Osmosis - water transport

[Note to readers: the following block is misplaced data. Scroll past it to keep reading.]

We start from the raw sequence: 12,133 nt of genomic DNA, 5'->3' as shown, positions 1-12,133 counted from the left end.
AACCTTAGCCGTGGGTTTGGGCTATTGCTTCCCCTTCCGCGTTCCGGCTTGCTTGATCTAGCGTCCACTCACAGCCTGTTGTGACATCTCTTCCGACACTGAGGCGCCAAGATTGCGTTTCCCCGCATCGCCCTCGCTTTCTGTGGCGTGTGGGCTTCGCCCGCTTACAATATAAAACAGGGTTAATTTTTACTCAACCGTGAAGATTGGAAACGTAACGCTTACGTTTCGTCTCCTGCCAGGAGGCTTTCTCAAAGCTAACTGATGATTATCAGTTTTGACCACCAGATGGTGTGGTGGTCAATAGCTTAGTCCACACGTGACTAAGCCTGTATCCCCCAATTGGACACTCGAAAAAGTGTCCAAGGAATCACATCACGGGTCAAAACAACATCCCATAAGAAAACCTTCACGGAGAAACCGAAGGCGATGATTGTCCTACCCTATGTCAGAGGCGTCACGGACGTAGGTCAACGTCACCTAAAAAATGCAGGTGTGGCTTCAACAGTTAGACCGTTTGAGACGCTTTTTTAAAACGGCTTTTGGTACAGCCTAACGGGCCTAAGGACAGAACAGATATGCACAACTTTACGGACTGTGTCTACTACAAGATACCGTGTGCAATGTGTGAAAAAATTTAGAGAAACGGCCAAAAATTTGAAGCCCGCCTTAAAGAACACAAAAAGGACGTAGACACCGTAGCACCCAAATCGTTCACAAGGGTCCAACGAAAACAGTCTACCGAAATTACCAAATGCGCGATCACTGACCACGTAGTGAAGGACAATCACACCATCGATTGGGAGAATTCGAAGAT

Osmosis is the flow of water down its concentration gradient, across a semi-permeable membrane. Osmosis is an example of diffusion, which is when molecules tend to distribute themselves evenly in a space. what is a semi-permeable membrane? It is a membrane or barrier that allows some molecules or substances to cross, but not others. An everyday example is the plastic wrap in your kitchen: it allows air and water vapor to travel across it, but not water or food. Depending on the direction that water flows across a plasma membrane, osmosis can cause a cell to shrink or swell. The osmotic water transport is the result of concentration differences between the two solutions separated by the membrane. Aquaporins are also known as water channels and are considered to be “the plumbing system for cells”. The aquaporins are small, very hydrophobic, intrinsic membrane proteins. Water concentration is largely determined by solute concentration. More ions results in lower water concentration in a solution. Low ions results in higher water concentration in a solution.



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